Below is an influence map with images primarily of the New Reich Chancellery building in Berlin, for the design of our German Office.

During World War 2, Hitler rejected all but two forms of art; "Un-German degenerate art of the likes of Pablo Picasso and classical realistic art that represented all that was good about Nazi Germany and Germans." Art movements at the time such as Art Deco, and the Bauhaus were banned and shut down. 

Instead, Hitler wanted "visible representations of Nazi ideals", and employed architects like Albert Speer to design government buildings that would create a sense of awe, as well as appearing intimidating to others. 

The New Reich Chancellery in Berlin (office for German Chancellor) was designed by Speer with high columns and gigantic doors, with an eagle sculpture above the entrance in the Voss-strasse entrance, for "an awe-inspiring entrance to the seat of Nazi power."

Speer's designs typically incorporated symmetrical designs, round columns, sculptures arranged symmetrically, with the focus on line.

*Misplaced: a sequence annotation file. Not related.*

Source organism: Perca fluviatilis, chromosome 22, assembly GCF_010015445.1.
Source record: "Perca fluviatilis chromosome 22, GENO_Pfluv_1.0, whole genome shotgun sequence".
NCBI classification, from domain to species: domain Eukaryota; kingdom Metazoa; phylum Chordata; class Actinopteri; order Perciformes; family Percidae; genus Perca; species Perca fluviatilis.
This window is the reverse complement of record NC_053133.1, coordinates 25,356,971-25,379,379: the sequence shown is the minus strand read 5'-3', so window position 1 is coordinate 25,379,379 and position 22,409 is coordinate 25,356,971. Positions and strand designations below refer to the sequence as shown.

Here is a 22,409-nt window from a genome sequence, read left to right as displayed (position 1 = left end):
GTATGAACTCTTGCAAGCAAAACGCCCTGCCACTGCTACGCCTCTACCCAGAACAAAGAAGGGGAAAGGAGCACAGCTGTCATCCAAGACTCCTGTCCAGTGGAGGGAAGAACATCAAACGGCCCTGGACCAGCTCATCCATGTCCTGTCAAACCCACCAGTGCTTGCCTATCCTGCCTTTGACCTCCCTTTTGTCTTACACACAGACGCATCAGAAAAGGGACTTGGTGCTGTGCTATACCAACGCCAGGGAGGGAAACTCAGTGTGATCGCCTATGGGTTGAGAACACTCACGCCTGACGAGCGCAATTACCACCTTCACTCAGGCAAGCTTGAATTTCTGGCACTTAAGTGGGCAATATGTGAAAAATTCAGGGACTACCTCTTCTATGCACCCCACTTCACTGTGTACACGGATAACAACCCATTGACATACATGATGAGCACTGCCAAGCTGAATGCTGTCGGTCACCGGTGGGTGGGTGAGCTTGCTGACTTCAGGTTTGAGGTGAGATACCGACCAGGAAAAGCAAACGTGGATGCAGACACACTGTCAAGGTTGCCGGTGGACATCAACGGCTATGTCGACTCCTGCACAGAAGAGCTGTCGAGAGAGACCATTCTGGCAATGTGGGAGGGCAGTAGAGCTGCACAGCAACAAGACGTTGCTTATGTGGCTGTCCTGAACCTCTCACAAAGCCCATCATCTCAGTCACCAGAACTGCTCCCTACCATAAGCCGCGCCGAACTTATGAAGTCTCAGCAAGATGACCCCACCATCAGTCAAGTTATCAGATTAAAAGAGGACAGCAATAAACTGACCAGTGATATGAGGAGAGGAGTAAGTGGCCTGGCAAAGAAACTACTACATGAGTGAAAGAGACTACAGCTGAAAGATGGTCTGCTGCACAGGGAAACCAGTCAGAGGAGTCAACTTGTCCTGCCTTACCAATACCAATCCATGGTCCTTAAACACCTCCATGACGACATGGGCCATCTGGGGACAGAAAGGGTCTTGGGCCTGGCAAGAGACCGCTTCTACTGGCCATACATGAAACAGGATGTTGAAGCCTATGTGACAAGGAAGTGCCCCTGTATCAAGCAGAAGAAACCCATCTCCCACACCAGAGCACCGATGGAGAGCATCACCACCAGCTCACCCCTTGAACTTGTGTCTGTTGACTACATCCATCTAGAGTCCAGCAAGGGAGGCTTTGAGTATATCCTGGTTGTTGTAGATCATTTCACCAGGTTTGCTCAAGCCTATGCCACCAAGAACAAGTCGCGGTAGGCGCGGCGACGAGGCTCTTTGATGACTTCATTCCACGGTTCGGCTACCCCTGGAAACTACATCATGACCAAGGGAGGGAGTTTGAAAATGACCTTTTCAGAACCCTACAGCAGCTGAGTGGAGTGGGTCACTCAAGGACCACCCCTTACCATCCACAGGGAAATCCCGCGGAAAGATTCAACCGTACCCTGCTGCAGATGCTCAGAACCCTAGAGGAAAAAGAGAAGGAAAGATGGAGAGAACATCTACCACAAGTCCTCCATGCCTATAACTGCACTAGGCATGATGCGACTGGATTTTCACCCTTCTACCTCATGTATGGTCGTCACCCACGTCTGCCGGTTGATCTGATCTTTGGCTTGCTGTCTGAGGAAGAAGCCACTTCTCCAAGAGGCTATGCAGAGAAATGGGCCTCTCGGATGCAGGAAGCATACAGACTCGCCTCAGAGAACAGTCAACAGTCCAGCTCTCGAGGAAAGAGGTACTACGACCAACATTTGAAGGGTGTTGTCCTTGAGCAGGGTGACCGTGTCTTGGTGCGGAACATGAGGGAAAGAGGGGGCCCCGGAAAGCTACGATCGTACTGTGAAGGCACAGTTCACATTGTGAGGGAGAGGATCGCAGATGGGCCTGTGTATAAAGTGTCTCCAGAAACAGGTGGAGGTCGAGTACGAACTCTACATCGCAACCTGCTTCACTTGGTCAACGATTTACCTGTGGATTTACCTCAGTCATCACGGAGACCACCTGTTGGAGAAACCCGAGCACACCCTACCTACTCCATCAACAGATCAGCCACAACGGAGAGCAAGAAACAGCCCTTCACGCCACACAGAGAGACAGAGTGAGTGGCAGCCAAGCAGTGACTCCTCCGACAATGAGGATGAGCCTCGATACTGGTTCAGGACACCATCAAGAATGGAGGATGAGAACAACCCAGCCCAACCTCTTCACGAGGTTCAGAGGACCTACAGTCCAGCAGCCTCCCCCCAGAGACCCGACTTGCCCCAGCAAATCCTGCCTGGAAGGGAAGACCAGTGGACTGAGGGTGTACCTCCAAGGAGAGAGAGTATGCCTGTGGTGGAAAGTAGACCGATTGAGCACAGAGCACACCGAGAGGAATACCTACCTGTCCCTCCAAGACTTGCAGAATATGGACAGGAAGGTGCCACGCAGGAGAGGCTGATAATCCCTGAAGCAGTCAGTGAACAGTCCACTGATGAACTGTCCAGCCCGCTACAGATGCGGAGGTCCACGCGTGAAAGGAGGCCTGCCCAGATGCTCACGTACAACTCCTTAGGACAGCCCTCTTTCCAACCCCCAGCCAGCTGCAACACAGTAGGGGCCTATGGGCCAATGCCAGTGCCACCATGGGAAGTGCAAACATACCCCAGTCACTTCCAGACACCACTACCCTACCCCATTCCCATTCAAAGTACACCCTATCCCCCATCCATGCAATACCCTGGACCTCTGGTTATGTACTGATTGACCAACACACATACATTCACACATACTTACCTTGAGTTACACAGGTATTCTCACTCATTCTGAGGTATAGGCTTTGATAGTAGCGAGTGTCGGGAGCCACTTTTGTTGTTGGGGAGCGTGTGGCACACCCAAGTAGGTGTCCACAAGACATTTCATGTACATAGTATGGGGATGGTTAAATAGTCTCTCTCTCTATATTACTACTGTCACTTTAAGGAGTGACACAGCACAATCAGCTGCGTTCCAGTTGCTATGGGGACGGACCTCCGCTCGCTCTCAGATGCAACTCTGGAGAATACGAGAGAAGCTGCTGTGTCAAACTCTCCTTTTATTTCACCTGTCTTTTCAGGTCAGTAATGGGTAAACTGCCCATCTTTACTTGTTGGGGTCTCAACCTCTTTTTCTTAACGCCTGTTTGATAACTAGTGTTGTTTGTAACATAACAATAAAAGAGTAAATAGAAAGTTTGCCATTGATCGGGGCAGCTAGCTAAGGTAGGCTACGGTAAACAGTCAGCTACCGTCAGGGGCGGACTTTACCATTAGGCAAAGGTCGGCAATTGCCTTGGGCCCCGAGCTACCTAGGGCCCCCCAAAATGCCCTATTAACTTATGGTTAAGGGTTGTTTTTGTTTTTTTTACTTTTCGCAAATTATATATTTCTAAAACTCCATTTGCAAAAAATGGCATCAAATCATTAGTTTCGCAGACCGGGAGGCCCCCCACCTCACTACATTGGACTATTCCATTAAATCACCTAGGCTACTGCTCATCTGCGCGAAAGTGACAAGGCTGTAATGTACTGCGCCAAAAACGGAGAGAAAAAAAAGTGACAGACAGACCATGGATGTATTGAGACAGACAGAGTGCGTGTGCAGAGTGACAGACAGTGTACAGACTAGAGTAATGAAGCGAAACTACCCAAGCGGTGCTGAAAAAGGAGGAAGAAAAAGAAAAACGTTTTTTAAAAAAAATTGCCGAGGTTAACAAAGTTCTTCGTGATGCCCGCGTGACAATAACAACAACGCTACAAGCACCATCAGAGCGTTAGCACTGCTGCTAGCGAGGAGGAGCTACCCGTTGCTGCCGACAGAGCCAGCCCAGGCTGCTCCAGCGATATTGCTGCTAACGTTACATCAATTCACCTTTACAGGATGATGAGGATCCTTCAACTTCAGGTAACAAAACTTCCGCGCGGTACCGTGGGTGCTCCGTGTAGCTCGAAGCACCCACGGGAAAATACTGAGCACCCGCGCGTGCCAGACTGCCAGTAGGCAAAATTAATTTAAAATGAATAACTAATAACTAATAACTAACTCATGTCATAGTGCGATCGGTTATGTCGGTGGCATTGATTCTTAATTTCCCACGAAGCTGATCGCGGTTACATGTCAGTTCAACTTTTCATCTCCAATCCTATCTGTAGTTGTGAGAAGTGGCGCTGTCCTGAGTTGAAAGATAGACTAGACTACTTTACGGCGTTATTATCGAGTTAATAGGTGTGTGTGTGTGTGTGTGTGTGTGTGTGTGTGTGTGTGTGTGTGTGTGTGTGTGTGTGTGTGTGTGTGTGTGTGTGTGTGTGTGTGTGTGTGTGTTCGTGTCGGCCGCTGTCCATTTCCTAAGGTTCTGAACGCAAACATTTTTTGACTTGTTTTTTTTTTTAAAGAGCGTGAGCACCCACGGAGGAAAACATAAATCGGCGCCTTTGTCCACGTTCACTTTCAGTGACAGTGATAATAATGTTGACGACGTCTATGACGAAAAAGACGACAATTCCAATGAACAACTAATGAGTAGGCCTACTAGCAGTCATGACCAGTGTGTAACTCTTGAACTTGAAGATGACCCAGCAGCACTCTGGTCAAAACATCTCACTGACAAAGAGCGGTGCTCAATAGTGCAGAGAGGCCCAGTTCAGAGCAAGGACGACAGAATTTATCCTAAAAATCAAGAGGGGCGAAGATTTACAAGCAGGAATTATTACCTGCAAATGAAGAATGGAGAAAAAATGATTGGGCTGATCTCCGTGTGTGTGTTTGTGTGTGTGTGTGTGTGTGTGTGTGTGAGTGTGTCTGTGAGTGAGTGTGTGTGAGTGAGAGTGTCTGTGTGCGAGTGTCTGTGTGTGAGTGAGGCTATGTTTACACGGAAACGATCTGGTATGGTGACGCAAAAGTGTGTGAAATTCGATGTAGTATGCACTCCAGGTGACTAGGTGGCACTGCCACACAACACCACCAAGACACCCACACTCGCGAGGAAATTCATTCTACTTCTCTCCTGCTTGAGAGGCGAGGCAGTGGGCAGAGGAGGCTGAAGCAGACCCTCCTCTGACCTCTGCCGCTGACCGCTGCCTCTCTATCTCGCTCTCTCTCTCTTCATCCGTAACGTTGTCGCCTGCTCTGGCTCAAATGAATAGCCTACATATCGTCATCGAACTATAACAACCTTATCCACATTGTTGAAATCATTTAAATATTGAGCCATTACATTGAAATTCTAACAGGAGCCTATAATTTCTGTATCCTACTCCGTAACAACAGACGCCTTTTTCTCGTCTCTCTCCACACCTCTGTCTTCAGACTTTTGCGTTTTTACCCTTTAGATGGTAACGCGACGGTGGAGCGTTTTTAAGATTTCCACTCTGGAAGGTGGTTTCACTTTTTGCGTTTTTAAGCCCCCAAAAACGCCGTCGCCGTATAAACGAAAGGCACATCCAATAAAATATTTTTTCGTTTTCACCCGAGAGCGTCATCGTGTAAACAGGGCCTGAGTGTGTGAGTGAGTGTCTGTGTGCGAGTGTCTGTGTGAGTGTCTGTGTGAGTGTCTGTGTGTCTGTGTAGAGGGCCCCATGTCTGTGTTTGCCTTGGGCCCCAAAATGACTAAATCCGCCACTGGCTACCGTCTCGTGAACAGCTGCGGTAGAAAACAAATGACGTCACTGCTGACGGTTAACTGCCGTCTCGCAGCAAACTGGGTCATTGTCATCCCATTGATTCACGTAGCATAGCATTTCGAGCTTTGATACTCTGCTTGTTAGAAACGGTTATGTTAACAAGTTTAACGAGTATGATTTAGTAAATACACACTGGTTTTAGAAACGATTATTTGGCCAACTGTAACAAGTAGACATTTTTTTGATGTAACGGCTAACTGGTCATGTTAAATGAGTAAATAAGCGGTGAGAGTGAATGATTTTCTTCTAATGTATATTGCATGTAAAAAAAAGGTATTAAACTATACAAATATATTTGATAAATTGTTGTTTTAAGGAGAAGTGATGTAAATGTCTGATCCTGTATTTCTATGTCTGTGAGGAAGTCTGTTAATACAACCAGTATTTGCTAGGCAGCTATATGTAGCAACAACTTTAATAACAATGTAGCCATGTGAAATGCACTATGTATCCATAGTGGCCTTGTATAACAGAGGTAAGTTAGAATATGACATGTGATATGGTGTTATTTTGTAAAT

The eagle statue above the entrance to the New Reich Chancellery building is interesting as our animation is to feature an eagle within the story. 

Above is influences for the layout of the Office. There are mainly images of offices from magazines, looking for different angles to work from. The two bottom right images are Photographs of Hitler's Office in the Chancellery. 

One Response so far.

  1. Tom Beg says:

    Another thing you might what to look at are the propaganda film's of Leni Riefenstahl. They don't deal with architecture as such, but it's another idealised representation on Nazi Germany which you might find useful!

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